“Status Quo” opens with the lines “The chaos subsides as the seasons change/And I will calm down enough to carry on.” Those lines hit me, because I wonder sometimes if carrying on is enough. I am torn these days between wanting to just carry on with my own life and wanting to get more involved with some sort of protest or revolution. You know? Bring those bastards down. That’s not really exactly what this song is about, but that’s where my thoughts went nonetheless. “I’m a machine that often needs a reset.” The album then concludes with “Come To LA,” in which they reach out to someone who needs a change. It’s a song that offers comfort, offers a hand. “You can stay with us for as long as you want.” And who could resist the call to “Come out west”?

CD Track List
  1. Expo Line
  2. So Sorry Adele
  3. Easy To Find
  4. Tethered
  5. The Loyal Canadians
  6. Whatnot
  7. Fort Knox
  8. Marathon
  9. Airtight
  10. Understood
  11. The Muse
  12. Status Quo
  13. Come To LA 
Now Residing Abroad is scheduled to be released on June 22, 2018 on Stonegarden Records.

Monday, May 28, 2018

Notes From The 2018 Simi Valley Cajun & Blues Music Festival, Day Two

Eddie Money
After catching the Dave Alvin & Jimmie Dale Gilmore concert in North Hollywood, I raced back out to Simi Valley for the second day of the Simi Valley Cajun & Blues Music Festival. I knew I was going to miss some good artists, but would get there in time to catch Lost Bayou Ramblers, as well as Eddie Money, who was the headliner at the blues stage. As I pulled into the lot, while the guard looked for my name on his many lists, I could hear The Chamber Brothers playing “Time Has Come Today.” It took a while, but my name was finally located, and I drove in to park. Fortunately, The Chambers Brothers did such a deliciously long version of the song that I was able to park, walk in, and get to the front of the stage to snap some photos while they were still playing it. What I caught of the song was excellent, and I knew the band must have put on a really good show. I was totally energized just from the few minutes that I was able to see.

After a couple of beers, I was ready for the next band, Lost Bayou Ramblers. They are from Louisiana, and had performed on the Cajun stage Saturday, but at that point I was seeing The Wild Magnolias on the blues stage. It’s difficult sometimes to plan your schedule at this festival, because you’re bound to miss at least a couple of good sets. This year, however, I managed to see basically everything that I wanted to, thanks to bands like Lost Bayou Ramblers performing both days. The microphone stand came apart during their first song, leading to some good jamming while it was being repaired, and immediately you got the sense that this was a fun band, with a whole lot of energy. And I love to see a band that includes fiddle and accordion totally rock the way these guys did. They got the audience dancing. At one point, they even had some folks waltzing. It was that kind of crowd, you know? Good people.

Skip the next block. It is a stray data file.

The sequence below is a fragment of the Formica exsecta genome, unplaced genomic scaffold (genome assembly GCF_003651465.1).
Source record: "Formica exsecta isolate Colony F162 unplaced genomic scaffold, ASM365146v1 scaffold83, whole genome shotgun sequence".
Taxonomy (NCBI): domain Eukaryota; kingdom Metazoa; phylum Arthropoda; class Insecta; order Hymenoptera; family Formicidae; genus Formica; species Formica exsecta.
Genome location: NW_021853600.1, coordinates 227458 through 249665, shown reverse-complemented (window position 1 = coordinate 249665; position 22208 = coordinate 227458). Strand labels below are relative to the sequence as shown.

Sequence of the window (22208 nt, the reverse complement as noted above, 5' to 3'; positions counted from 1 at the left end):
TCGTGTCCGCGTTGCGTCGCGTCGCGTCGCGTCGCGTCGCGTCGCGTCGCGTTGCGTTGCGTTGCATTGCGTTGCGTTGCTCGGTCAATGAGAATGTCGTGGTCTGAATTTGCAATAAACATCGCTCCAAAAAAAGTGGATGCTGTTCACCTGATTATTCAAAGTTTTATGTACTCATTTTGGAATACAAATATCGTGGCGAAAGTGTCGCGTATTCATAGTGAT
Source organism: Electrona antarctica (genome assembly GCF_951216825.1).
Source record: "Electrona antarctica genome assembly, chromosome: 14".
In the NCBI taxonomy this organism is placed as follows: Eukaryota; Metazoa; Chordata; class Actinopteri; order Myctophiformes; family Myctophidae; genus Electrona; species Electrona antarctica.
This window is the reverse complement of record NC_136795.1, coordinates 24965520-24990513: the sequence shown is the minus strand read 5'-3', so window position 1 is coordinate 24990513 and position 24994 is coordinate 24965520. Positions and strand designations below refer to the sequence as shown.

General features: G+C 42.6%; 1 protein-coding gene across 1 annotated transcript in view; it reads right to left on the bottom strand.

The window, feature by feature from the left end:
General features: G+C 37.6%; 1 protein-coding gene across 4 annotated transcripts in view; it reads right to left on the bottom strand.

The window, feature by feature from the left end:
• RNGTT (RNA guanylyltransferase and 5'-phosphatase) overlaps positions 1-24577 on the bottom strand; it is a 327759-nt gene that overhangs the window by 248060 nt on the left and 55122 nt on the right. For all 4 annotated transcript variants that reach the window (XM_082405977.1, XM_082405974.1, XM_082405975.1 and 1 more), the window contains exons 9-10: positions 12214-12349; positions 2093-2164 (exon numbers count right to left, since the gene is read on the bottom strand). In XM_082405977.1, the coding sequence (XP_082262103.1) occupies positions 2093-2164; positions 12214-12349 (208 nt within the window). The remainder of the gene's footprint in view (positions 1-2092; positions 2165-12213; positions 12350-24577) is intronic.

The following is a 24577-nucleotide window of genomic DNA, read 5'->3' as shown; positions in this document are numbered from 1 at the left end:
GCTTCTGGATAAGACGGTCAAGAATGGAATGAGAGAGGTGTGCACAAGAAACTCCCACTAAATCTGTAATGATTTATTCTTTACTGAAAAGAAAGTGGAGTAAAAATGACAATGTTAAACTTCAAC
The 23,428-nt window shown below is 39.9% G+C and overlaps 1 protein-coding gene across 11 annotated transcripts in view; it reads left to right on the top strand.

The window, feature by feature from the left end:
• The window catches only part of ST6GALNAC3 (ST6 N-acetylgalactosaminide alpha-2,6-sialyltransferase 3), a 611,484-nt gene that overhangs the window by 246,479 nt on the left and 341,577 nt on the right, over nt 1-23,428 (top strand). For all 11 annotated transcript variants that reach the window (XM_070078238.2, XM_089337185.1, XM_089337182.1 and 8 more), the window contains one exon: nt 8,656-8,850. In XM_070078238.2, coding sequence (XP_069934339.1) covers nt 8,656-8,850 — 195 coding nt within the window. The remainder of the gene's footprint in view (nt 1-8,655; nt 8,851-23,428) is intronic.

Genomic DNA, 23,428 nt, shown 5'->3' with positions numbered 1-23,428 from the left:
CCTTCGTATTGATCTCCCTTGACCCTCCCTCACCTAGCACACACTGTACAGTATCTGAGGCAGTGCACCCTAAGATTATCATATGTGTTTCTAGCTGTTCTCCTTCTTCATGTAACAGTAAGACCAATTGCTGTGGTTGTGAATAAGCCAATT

It seemed more crowded on Sunday than it was on Saturday – both out front and backstage. And it turned out that was at least partly due to Eddie Money being the headliner. Folks were excited to see him, though of course he’s not really a blues artist, not by any stretch of the imagination. I have his early material on vinyl, but guess I didn’t know all that much about him, because when he arrived backstage with a saxophone, I was caught by surprise. I didn’t know he played sax. I had also forgotten just how many hits the guy had recorded. He opened his set with “Baby Hold On,” a song from his 1977 debut LP, and followed that with “No Control,” on which he played harmonica. After that, he talked a bit about his television program. Apparently, he has his own so-called “reality” show, which I knew nothing about. He joked, “I wish they’d shot it ten years ago and ten pounds ago.” The band then played a song called “Tonight” without him. That was followed by “We Should Be Sleeping.”